Rex has recently installed himself as the benevolent dictator of a resource-rich country where many live in poverty. He took power from a government he accuses of having distributed national wealth in a grossly unfair manner. He proclaims a policy of redistributive justice, and enjoys passionate popularity among the vast disadvantaged segments of the population. He accuses foreign business interests of having colluded with formerly powerful national elites.

In pursuit of his policies, Rex will naturally find it convenient, as he sees fit, to abrogate treaties, laws, and contracts. His political majority will support him – and so will the legislators and judges he has put in office.

Yet Rex has a thorn in his side: international tribunals. Rex insists that he respects the rule of law. In particular, he affirms adamantly that he abides by international law. But by “law” he means the rules that need to be put into place to further his policies, proclaimed to be in the national interest. He finds it intolerable that an external authority should be allowed to determine what is lawful, or that international obligations accepted by his predecessors should be given effect.

Let us leave aside the subject of the tyranny of the majority within a nation, which has occupied political philosophers for a very long time. Let us instead consider the consequences of Rex’s options as he seeks to escape external limits to his authority.

Current events in the real world reflect a resurgence of attempts by various Rexes to tame the authority of international tribunals. One way is pure politics: to lambast the international system as inherently biased and dominated by regressive forces. International judges and arbitrators are easy targets who cannot make effective retort.

Another way is to fight law with counter-law. To neutralize international obligations, why not pass new laws, or indeed constitutional amendments, forbidding the international adjudication of claims involving the interests of the State? Why not decree the unenforceability of any awards that recognize obligations which Rex has nullified?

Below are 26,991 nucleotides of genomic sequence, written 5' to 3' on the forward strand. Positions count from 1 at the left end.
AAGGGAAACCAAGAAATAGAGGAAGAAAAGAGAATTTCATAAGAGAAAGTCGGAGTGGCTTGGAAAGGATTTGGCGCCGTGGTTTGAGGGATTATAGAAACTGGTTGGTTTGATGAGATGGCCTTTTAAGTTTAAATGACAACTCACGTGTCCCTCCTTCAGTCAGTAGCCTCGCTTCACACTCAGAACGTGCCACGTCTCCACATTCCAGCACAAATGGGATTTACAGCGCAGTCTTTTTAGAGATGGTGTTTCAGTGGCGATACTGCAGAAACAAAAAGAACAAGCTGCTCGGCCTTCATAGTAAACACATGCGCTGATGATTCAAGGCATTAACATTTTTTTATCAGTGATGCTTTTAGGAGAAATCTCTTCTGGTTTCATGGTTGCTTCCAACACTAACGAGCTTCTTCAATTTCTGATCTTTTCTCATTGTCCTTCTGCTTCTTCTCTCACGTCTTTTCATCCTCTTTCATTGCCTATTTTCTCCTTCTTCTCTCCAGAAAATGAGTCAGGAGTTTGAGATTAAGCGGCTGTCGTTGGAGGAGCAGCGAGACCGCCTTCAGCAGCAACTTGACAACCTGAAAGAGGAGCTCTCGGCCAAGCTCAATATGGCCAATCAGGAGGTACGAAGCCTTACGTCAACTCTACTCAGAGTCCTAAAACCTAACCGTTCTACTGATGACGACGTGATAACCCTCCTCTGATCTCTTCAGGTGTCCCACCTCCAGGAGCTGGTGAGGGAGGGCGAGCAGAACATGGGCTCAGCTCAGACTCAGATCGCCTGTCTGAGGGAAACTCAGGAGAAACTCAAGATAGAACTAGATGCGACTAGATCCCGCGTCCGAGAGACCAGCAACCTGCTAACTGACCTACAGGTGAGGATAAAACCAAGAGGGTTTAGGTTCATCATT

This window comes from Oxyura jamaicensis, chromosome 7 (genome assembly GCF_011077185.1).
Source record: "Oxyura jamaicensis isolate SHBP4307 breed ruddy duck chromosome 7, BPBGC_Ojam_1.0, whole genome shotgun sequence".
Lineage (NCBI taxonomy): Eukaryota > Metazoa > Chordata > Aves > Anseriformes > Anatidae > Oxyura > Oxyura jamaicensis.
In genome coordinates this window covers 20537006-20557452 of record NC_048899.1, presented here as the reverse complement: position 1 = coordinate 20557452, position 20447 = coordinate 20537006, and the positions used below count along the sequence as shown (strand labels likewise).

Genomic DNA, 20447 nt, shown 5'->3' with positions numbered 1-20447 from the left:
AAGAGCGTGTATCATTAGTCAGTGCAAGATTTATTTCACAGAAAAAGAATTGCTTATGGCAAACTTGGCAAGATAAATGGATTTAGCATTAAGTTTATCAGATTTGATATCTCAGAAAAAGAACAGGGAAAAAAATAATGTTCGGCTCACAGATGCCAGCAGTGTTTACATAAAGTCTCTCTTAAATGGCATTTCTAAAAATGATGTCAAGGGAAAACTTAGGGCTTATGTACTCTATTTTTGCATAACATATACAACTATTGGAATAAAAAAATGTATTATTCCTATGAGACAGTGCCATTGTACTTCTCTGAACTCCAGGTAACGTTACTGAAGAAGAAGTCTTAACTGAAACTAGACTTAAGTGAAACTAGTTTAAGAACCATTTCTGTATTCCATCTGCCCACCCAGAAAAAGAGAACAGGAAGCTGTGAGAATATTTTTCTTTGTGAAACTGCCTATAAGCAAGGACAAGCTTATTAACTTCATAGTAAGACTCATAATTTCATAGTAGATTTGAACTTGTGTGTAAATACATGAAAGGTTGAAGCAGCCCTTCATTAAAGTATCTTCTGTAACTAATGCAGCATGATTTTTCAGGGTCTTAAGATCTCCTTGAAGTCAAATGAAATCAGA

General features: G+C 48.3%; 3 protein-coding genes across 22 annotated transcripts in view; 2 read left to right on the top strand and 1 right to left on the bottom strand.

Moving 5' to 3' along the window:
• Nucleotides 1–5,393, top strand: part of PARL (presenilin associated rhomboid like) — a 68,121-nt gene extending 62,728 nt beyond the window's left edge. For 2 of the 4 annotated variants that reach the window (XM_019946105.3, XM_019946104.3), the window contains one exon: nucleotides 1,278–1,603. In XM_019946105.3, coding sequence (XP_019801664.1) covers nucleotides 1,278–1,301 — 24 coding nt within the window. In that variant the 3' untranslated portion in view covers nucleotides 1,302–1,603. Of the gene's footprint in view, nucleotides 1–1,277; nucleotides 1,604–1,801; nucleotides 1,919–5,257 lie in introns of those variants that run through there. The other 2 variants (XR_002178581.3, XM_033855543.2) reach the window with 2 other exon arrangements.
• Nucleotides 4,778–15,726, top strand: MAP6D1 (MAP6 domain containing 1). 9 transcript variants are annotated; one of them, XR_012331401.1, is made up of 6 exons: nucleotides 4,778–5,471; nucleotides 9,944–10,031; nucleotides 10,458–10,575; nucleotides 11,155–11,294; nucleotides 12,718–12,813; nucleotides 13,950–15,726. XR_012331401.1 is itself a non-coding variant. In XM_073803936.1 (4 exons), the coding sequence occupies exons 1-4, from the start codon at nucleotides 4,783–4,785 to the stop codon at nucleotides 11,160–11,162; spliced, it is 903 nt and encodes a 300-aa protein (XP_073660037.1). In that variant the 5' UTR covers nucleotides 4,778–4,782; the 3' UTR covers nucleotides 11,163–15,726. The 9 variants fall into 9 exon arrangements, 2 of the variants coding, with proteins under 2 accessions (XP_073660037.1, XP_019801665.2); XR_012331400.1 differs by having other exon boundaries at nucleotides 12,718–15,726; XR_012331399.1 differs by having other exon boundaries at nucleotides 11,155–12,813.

Such temptations are not new. History has known many precursors of Rex, and international tribunals have not looked with favor on attempts to defeat international law in this fashion. It may be useful to recall these precedents. That will be the first short topic below. But, secondly, we should also go back to first principles and ask: to what extent are such attempts to erase obligations legitimate even as a matter of national law? And thirdly we might adopt an attitude of coldest realism, acknowledging that (whatever is said about the rule of law) we are considering a country effectively subjected to the rule of Rex, who may very well impose his will whatever international tribunals say. If this is so, has he in fact acted in the best interests of his people?

International norms. In its judgment in The SS Wimbledon (1923), the PCIJ observed that international obligations restrain the exercise of sovereign prerogatives. The court nevertheless held that the right to assume international obligations is itself an “attribute of State sovereignty” and accordingly held Germany to obligations which (so Germany argued) contravened a national mandatory norm. We might say that a failure by international tribunals to acknowledge a state’s power to make meaningful promises would diminish it . (See J. Paulsson, “El poder de los Estados para hacer promesas significativos a los extranjeros” available at <>.)

The Vienna Convention on the Law of Treaties provides in Article 27: “A party may not invoke the provisions of its internal law as justification for its failure to perform a treaty.” The International Law Commission’s 2001 draft Articles on State Responsibility similarly set down that the wrongfulness of an act “is not affected by the characterization of the same act as lawful by internal law” (Article 3).